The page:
Marbles are, of course, the little glass or metal balls that children use to play the eponymous game. From the mid 19th century 'marbles' was also used to mean 'personal effects', 'goods', or more generally 'stuff'. This latter meaning derives from the French word 'meubles', which means 'furniture'. From the 1920s onward two US expressions became established - 'to pick up the marbles' and 'to pick up one's marbles'. These mean 'to carry off the honours or prizes' and 'to withdraw from activity or game and cause it to cease' (like the UK variant 'take one's ball home'). 'Marbles' also meant testicles and has been used that way since at least the mid 19th century.
It has been suggested that the 'losing one's mind' meaning derives from the Elgin Marbles. These are the collection of sculptures, some from the Parthenon Frieze, which were taken from Athens by Lord Elgin in 1806. The supposition is that the expression derives from the loss of the artworks by the Greeks, or their subsequent loss at sea when the ship that was transporting them sank. An interesting theory, but no more than that; there's no evidence to support the idea.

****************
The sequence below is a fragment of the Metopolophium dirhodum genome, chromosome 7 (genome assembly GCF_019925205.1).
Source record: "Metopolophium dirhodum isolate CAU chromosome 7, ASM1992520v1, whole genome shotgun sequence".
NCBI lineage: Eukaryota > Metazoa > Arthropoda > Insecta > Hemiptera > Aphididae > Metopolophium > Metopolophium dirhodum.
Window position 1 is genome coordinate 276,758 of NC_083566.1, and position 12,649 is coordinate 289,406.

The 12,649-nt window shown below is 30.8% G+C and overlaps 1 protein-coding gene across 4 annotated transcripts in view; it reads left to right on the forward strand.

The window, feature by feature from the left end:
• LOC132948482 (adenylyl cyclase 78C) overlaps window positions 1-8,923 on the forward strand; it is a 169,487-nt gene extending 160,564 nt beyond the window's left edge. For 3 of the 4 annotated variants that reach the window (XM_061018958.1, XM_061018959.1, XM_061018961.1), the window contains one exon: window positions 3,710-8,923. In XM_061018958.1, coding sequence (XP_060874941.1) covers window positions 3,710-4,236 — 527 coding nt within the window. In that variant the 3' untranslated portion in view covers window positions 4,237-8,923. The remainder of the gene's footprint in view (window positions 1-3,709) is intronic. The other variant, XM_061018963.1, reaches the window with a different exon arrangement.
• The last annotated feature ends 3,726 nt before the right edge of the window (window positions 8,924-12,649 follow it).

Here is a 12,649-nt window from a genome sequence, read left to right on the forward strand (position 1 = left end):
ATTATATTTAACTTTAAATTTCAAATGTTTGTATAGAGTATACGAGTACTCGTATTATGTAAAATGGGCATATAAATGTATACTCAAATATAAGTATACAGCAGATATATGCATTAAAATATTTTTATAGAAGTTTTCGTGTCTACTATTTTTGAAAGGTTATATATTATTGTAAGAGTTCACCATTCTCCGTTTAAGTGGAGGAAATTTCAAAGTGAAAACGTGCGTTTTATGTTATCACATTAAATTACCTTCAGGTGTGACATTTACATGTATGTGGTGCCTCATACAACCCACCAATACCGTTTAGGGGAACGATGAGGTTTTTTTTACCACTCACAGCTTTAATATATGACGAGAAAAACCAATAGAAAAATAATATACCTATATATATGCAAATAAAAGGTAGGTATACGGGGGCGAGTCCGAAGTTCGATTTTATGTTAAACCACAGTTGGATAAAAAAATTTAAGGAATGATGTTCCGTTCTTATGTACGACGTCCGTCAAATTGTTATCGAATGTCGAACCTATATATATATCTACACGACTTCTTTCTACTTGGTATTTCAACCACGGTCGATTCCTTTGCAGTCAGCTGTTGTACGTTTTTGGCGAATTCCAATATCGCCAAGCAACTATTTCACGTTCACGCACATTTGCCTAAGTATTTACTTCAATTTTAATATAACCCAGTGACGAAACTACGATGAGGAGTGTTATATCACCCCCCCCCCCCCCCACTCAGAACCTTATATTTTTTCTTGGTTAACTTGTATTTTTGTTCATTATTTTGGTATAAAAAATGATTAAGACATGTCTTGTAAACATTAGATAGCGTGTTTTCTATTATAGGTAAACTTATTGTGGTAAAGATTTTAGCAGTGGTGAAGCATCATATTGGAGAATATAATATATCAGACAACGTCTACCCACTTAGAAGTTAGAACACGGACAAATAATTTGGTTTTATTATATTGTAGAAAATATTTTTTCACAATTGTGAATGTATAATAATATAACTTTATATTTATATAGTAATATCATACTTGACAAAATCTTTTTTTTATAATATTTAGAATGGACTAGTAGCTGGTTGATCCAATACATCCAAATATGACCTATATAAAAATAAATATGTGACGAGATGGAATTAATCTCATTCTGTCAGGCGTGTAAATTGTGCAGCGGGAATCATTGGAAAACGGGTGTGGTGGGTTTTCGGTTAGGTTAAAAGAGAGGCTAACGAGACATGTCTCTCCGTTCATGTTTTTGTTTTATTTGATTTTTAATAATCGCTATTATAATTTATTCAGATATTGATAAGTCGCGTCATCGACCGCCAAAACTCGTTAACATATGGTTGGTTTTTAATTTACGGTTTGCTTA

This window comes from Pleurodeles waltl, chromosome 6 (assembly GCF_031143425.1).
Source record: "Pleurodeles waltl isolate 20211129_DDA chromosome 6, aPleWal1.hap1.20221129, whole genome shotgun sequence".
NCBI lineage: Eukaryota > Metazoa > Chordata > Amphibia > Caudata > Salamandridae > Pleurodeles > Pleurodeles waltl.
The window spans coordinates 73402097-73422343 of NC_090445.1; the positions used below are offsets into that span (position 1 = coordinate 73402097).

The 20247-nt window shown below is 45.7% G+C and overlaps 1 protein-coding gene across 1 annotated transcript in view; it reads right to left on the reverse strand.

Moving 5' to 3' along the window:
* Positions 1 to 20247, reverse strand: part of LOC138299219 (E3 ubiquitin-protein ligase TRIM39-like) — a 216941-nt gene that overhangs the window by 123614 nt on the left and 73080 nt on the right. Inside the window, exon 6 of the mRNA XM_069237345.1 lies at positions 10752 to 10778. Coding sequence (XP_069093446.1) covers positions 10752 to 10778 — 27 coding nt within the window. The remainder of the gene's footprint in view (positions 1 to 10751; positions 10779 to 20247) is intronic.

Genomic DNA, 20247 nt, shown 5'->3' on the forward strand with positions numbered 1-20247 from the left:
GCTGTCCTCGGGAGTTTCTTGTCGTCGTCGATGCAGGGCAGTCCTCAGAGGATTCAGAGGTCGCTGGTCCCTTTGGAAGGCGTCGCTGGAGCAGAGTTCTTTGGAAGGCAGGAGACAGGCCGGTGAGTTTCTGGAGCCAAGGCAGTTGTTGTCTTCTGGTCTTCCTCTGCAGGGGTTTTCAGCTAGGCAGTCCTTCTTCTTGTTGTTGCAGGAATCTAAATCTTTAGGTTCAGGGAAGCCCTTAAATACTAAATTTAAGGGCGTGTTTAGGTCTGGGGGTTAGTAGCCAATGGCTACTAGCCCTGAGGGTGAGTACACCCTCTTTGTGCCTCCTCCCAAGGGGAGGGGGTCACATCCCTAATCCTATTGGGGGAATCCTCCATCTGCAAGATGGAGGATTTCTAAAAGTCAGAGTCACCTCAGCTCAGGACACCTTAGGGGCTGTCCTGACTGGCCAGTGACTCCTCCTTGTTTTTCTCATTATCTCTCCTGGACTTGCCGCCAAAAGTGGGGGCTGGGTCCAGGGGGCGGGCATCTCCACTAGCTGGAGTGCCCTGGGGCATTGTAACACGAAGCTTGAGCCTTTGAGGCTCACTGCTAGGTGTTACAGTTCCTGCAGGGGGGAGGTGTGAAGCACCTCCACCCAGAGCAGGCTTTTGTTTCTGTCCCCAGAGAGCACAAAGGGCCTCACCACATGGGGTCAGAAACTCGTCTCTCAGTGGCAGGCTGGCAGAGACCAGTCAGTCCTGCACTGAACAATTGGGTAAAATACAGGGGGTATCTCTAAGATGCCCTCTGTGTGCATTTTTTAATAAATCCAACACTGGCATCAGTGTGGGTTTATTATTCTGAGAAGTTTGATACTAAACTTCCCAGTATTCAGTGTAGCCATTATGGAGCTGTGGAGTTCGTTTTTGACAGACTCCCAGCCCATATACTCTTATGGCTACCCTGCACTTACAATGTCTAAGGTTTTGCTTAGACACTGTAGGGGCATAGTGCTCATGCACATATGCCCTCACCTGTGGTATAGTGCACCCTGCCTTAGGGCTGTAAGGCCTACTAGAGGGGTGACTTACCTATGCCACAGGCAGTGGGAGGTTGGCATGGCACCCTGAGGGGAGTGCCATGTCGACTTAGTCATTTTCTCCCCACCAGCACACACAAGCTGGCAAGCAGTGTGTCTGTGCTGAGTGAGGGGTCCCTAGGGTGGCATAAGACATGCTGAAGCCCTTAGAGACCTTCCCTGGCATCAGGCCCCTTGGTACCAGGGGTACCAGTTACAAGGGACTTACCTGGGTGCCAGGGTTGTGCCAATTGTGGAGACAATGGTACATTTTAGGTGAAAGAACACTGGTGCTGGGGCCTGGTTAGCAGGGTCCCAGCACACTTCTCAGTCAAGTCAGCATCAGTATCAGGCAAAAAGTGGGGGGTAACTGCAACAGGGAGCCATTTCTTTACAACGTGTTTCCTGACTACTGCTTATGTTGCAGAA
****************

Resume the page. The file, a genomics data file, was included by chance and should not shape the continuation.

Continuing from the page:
It's more likely that 'marbles' was coined as a slang term meaning 'wits/common sense', as a reference to the marbles that youngsters play with. The notion of 'losing something that is important to you' appears to have migrated from the image of a forlorn child having lost his prized playthings. An early citation of this figurative usage is found in an August 1886 copy of the St. Louis Globe-Democrat:
He has roamed the block all morning like a boy who had lost his marbles.
During the late 19th century, 'losing one's marbles' began to be used to mean 'getting frustrated or angry'. This reference from New Zealand was printed in The Tuapeka Times, in August 1889: